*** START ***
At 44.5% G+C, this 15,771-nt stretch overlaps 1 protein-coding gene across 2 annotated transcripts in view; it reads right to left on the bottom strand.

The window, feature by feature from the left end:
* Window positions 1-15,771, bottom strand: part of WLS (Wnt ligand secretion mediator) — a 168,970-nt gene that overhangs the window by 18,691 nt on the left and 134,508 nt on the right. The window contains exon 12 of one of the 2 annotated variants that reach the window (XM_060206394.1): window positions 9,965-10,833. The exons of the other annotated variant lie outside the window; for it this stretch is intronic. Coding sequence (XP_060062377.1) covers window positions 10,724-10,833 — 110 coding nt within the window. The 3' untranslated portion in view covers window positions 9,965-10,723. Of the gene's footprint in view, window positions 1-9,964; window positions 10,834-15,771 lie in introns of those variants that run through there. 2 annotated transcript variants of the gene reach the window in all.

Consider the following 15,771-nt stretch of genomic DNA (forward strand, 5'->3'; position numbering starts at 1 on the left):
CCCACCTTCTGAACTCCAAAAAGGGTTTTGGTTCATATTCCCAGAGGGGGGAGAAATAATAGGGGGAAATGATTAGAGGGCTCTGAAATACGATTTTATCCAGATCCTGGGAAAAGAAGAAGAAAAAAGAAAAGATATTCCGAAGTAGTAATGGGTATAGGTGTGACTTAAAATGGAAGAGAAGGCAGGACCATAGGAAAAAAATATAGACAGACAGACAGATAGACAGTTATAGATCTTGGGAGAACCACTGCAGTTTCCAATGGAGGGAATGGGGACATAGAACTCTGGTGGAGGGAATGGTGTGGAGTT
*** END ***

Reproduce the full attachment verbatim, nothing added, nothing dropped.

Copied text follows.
At 44.5% G+C, this 15,771-nt stretch overlaps 1 protein-coding gene across 2 annotated transcripts in view; it reads right to left on the bottom strand.

The window, feature by feature from the left end:
* Window positions 1-15,771, bottom strand: part of WLS (Wnt ligand secretion mediator) — a 168,970-nt gene that overhangs the window by 18,691 nt on the left and 134,508 nt on the right. The window contains exon 12 of one of the 2 annotated variants that reach the window (XM_060206394.1): window positions 9,965-10,833. The exons of the other annotated variant lie outside the window; for it this stretch is intronic. Coding sequence (XP_060062377.1) covers window positions 10,724-10,833 — 110 coding nt within the window. The 3' untranslated portion in view covers window positions 9,965-10,723. Of the gene's footprint in view, window positions 1-9,964; window positions 10,834-15,771 lie in introns of those variants that run through there. 2 annotated transcript variants of the gene reach the window in all.

Consider the following 15,771-nt stretch of genomic DNA (forward strand, 5'->3'; position numbering starts at 1 on the left):
CCCACCTTCTGAACTCCAAAAAGGGTTTTGGTTCATATTCCCAGAGGGGGGAGAAATAATAGGGGGAAATGATTAGAGGGCTCTGAAATACGATTTTATCCAGATCCTGGGAAAAGAAGAAGAAAAAAGAAAAGATATTCCGAAGTAGTAATGGGTATAGGTGTGACTTAAAATGGAAGAGAAGGCAGGACCATAGGAAAAAAATATAGACAGACAGACAGATAGACAGTTATAGATCTTGGGAGAACCACTGCAGTTTCCAATGGAGGGAATGGGGACATAGAACTCTGGTGGAGGGAATGGTGTGGAGTT